It is possible that the name `Tabγač' is the same as `Chuvash', but that does not tell us anything about the language of the Toba-Wei (5th century AZ in Northern China). Eleven words were known, written in Chinese characters. Reading these characters according to Pulleyblank (1991), and taking into account which syllables could not be expressed in them, the author reconstructs 9 para-Mongolic words (e.g. čino `wolf' ~ Modern Mongolian чоно), and 2 Turkish loans into Tabγač; some of them have para-Mongolian suffixes.
     Two more words have come to light later. One is immediately clear: Tabγač nyak kan 'dog' ~ Khitan *ńaxa ~ Middle Mongolian noqai ~ Modern Mongolian нохой. The second is more problematic: moqolo `bald', because there is no known Mongolian equivalent. But there is Middle Mongolian muqular `hornless' and through a complicated reasoning involving Tungusic loans the author connects this to Tabγač moqolo ``bald.
     The conclusion is that there are strong indications that Tabγač is a para-Mongolic language (like Khitan).

* Vovin, A., Why Manchu and Jurchen Look So Non-Tungusic?, 2006, pp. 12.
Although genetic material shows unequivocally that Manchu and Jurchen belong to the Southern branch of the Tungusic languages and do not form a separate branch by themselves, peculiarities in their vocabulary, morphology and syntax make them stand out as quite different. It is likely that these differences are the result of intensive contact with other, non-Tungusic, language(s).
     The obvious choice for an influencing language is Mongolian, and indeed a number of (para-)Mongolic loans in Manchu/Jurchen have been identified (Janhunen). However, these do not cover all words in M/J for which there is no Tungusic etymology, and the author argues that another influencing language was a para-Korean language. This is based on 13 such words that match almost but not exactly Middle Korean words. An example is Manchu fulehe `root', compared to MK pulhuy' `id.'. Also, Manchu/Jurchen has a genitive case, unlike the other Tungusic languages. It uses the ending -i, which cannot be borrowed from Mongolian, which has -n, but is a match for MK -uy.
     Even borrowing from para-Korean does not explain all non-Tungusic elements in Manchu/Jurchen, and 14 words are presented that must have been borrowed from an unknown language. Remarkably these are all basic words: `warm', `cold', `to see', `woman', etc.
     This proves that 1. a para-Korean language was present in Koguryo; and 2. at least one unknown language was in the region in a position to have close contact with Manchu/Jurchen.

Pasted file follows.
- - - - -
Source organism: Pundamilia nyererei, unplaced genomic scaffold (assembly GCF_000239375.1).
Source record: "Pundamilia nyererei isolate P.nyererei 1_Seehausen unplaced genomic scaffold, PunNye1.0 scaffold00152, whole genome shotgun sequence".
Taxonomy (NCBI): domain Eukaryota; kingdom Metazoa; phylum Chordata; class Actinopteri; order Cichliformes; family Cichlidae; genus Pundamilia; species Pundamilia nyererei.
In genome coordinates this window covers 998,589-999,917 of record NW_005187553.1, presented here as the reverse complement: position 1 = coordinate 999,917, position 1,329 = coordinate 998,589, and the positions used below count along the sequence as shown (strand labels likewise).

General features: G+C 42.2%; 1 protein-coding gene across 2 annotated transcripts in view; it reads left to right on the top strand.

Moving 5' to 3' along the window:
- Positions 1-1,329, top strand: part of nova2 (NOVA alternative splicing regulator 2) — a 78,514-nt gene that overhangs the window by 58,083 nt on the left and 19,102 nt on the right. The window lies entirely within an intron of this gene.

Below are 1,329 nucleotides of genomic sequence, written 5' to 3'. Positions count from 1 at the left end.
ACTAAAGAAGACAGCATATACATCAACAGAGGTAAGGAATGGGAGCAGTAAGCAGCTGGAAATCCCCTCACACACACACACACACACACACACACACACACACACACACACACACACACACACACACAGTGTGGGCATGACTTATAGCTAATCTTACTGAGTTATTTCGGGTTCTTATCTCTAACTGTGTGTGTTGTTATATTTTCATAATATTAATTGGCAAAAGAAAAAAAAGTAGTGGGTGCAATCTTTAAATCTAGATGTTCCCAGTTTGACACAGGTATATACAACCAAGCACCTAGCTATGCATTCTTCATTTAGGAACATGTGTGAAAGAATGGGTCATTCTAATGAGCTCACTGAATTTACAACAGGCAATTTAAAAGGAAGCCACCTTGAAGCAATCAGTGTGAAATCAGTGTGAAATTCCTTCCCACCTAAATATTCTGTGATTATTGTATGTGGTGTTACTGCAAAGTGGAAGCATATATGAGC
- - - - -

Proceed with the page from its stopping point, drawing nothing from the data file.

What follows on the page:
* Janhunen, J., The Lost Languages of Koguryŏ, 2005, pp. 20.
Koguryo, covering central Korea, Manchuria and the Liaodong peninsula, was made up of several ethnic groups speaking several different languages; there was no "Koguryo language". Chinese was the prestige language and the language of administration.
     Pre-Old-Korean was the language of Silla. It was initially spoken by relatively few people and thus quite uniform, and its expansion resulted in a uniform almost dialect-free Korean. Given the multi-lingual nature of Koguryo and Paekche, Shilla'sexpansion must have extinguished several local languages.
     The language of Paekche was Para-Japonic, as is suggested by the Old-Koguryo place names. Para-Japonic is the only language next to Old Korean and Chinese that has been documented in Korea. In the 4th century BZ its speakers started to move to the Japanese islands, taking their language and the Yayoi culture with them.
     Although there was no nation-wide Koguryo language, there was a Koguryo dynastic language. The territory of Koguryo was bordered by speakers of Mongolic (west of the Liao river), Tungusic (east of it) and Amuric (in central or southern Manchuria). At present Amuric Gilyak is the least prominent language in the region, but the author points out that Gilyak has its own words for several metals, among which `gold' and `silver', which shows that it has seen better times: some of the purported loans from Manchu to Gilyak, for example higher numerals, may actually be loans in the reverse direction. The most probable hypothesis for the dynastic language of Koguryo would be Tungusic, because the other candidates were already state languages of other states (Amuric with Puyo).